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Causes of Dry Rot in Rubber

by Juan Ramirez

Dry rot is a form of fungus that generally develops on materials containing cellulose, such as wood and wood products, and on cotton. While true dry rot doesn't generally occur with rubber, a type of deterioration similar to dry rot does occur with rubber products and is sometimes referred to as dry rot.

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Ultraviolet Light

Excessive exposure to UV rays is a common cause of a dry rot type deterioration in rubber products. This is one of the reasons car tires are the rubber-based object most likely to experience dry rot. Unless a vehicle is a show car sequestered away in protective storage, the average automobile is outside and exposed to the elements--like sunshine--for the bulk of the day.

In order to deflect some of the UV rays that can eventually destroy car tires, they are all manufactured in black. Tire manufacturers utilize a UV stabilizer called a "competitive absorber," known as carbon black, which absorbs the more destructive UV light rays. Tires become grayer as time goes on because the carbon black is gradually depleted.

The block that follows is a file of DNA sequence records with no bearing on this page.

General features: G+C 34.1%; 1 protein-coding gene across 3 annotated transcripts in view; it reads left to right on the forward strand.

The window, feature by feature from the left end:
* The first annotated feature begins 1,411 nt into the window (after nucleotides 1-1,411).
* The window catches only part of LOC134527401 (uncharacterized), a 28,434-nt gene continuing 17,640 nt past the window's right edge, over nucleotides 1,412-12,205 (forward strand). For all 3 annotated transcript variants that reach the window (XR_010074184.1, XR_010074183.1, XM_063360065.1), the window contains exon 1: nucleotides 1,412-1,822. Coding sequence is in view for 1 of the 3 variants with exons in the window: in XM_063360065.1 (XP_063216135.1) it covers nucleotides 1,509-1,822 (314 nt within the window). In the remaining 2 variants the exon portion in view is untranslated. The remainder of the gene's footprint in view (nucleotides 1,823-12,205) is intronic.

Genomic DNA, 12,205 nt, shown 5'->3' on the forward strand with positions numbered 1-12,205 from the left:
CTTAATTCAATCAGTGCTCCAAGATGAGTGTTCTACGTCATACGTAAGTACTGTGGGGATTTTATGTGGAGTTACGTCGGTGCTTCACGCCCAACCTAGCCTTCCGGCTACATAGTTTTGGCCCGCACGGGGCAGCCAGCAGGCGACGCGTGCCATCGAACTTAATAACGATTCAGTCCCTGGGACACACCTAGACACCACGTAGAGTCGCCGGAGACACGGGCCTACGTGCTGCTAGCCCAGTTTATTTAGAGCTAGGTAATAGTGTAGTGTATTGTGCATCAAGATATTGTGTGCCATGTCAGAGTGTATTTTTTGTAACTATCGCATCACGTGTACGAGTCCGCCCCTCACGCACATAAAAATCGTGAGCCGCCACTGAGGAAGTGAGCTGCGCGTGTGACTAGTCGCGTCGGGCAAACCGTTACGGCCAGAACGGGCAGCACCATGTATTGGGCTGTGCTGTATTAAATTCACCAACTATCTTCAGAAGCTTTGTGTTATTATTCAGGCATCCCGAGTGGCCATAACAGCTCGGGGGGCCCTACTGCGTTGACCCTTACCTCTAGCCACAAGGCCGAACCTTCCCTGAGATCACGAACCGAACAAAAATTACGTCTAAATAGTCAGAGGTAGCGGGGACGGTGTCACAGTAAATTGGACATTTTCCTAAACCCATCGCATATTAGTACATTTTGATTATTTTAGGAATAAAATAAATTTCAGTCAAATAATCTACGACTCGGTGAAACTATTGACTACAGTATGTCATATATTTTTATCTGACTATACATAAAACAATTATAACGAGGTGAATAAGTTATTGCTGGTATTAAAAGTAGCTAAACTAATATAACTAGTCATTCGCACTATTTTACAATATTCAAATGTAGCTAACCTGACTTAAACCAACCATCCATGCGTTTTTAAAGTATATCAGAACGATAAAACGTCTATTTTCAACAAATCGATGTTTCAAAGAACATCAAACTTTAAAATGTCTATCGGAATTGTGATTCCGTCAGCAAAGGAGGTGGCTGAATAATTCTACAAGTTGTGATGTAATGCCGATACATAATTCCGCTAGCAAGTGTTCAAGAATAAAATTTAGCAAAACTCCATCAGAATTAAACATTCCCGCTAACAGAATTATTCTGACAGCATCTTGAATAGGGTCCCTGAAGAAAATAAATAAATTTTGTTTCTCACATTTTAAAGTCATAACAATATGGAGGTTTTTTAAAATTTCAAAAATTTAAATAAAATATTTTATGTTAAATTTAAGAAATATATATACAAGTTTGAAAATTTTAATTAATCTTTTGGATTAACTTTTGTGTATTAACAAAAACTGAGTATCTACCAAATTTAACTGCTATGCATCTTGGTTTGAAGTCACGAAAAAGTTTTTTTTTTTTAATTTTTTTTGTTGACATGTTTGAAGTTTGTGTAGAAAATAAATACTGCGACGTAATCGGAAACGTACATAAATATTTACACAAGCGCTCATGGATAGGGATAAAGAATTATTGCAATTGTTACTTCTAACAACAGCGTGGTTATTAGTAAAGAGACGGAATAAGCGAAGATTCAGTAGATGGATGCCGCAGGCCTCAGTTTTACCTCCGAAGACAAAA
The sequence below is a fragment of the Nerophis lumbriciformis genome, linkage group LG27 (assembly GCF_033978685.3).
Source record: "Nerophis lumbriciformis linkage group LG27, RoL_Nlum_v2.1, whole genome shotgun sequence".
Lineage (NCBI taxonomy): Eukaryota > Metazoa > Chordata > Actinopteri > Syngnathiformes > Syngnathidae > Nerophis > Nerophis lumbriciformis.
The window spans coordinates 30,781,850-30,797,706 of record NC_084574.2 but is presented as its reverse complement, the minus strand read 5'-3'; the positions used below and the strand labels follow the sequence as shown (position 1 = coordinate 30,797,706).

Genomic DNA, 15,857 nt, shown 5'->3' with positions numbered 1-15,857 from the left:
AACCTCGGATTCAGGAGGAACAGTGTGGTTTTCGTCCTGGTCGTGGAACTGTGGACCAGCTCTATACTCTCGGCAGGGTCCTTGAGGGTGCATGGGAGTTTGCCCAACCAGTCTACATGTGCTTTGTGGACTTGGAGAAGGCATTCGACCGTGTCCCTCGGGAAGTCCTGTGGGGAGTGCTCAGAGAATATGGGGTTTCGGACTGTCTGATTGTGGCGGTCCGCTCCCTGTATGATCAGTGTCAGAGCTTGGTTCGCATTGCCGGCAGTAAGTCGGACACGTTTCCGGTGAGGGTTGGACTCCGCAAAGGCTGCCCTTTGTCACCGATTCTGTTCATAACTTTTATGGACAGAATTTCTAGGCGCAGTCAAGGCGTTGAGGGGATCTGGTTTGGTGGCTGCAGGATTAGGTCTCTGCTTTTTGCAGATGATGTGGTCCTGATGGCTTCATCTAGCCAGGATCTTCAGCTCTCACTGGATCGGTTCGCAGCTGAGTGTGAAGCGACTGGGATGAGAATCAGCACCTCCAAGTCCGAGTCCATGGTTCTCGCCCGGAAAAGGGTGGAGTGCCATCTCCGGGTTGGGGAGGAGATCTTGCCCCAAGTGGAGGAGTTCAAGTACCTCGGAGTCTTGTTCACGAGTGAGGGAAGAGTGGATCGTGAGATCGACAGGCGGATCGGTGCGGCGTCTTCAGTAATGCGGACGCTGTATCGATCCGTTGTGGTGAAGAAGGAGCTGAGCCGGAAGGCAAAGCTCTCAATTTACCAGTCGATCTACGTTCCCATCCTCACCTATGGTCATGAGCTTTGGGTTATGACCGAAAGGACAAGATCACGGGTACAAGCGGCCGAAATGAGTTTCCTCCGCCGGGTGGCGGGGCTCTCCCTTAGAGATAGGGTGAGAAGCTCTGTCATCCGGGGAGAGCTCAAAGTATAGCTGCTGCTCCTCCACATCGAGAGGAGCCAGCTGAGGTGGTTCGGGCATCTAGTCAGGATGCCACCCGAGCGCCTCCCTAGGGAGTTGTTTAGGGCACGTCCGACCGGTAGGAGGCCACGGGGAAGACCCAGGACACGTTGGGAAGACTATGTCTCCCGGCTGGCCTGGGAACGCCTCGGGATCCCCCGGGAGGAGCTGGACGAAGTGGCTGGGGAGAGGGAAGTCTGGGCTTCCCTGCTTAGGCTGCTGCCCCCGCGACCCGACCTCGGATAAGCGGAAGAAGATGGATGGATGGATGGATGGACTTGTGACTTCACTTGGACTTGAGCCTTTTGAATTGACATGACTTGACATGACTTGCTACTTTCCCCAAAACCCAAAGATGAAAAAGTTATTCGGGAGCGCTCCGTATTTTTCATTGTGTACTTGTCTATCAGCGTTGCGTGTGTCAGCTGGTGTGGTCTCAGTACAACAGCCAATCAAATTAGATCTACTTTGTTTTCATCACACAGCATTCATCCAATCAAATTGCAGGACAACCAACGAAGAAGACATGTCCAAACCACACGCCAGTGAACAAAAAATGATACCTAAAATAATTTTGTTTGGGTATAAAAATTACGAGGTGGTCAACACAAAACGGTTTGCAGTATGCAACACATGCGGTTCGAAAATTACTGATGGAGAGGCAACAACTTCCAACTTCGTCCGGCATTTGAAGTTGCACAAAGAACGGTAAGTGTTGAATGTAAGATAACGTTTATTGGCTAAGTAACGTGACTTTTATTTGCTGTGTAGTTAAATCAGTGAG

Ozone

Deterioration of rubber due because of ozone exposure is a rare instance in which not using an object regularly leads to its breaking down. When tires are in operation, the flexing of the treads causes the protective waxes within the tire to come to the surface and form a shield between the tire and the elements (a process known as "blooming"). When tires are not being used, the blooming doesn't take place, and the surrounding ozone causes excessive drying and cracking.

Oxidation and Microorganisms

Oxidation and microorganism infestation tends to occur after, and as a result of, deterioration due to UV rays and ozone. The most common microorganisms to infiltrate and weaken the double bonds of rubber are connected with carbonyl and aldehyde compounds. When the structure of rubber has weakened from drying and cracking--due to UV ray and ozone exposure--these compounds have easier access to the inner and more vulnerable recesses of the rubber-based product.

About the Author

Juan Ramirez has been a writer for over 14 years and worked for two years as an assistant editor with an internationally circulated journal. Ramirez holds a Bachelor of Arts in English writing from Potsdam State University and a Master of Arts in individualized study from New York University.

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